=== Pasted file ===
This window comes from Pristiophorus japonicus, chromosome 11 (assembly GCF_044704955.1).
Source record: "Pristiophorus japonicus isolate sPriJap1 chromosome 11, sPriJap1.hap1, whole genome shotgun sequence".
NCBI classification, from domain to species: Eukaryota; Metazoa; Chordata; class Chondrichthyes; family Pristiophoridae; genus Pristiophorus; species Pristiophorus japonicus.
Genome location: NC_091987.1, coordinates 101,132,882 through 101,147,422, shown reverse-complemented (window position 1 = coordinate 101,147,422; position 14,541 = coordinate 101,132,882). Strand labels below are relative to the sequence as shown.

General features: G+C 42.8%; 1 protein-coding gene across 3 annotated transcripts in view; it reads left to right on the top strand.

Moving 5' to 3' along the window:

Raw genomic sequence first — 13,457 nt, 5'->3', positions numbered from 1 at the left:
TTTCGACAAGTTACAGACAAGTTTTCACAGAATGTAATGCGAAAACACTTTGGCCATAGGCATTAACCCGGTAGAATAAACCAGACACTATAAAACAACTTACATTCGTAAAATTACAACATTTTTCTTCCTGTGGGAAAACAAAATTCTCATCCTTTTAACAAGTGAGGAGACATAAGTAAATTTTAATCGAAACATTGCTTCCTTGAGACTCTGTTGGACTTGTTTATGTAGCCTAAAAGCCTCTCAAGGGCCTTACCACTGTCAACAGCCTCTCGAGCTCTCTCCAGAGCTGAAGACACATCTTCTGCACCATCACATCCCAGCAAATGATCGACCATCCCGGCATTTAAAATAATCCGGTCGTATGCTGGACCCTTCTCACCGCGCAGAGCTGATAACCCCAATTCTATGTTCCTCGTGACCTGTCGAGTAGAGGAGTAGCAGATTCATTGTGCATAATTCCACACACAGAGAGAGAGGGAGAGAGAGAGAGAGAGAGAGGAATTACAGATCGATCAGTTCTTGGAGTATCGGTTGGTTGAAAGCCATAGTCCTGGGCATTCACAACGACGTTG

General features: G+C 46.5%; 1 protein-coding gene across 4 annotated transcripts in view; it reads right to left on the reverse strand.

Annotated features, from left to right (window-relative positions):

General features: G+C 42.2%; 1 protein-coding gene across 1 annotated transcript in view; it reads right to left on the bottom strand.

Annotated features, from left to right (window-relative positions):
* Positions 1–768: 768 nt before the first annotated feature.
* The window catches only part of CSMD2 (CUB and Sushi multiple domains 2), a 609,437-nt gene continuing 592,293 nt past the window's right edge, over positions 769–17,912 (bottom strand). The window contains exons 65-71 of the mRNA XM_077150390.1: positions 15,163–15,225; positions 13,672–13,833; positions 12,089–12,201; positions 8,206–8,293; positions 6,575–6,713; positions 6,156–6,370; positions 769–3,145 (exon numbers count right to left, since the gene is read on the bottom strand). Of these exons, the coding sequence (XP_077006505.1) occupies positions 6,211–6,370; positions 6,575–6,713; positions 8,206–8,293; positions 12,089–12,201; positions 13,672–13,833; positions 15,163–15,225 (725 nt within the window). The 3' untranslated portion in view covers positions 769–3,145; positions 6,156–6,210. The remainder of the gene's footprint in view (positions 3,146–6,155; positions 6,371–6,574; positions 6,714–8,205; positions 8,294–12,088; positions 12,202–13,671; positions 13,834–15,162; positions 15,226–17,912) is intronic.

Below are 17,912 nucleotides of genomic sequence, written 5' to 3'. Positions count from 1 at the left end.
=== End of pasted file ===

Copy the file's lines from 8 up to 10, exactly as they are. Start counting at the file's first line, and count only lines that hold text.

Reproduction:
TTTCGACAAGTTACAGACAAGTTTTCACAGAATGTAATGCGAAAACACTTTGGCCATAGGCATTAACCCGGTAGAATAAACCAGACACTATAAAACAACTTACATTCGTAAAATTACAACATTTTTCTTCCTGTGGGAAAACAAAATTCTCATCCTTTTAACAAGTGAGGAGACATAAGTAAATTTTAATCGAAACATTGCTTCCTTGAGACTCTGTTGGACTTGTTTATGTAGCCTAAAAGCCTCTCAAGGGCCTTACCACTGTCAACAGCCTCTCGAGCTCTCTCCAGAGCTGAAGACACATCTTCTGCACCATCACATCCCAGCAAATGATCGACCATCCCGGCATTTAAAATAATCCGGTCGTATGCTGGACCCTTCTCACCGCGCAGAGCTGATAACCCCAATTCTATGTTCCTCGTGACCTGTCGAGTAGAGGAGTAGCAGATTCATTGTGCATAATTCCACACACAGAGAGAGAGGGAGAGAGAGAGAGAGAGAGAGGAATTACAGATCGATCAGTTCTTGGAGTATCGGTTGGTTGAAAGCCATAGTCCTGGGCATTCACAACGACGTTG

General features: G+C 46.5%; 1 protein-coding gene across 4 annotated transcripts in view; it reads right to left on the reverse strand.

Annotated features, from left to right (window-relative positions):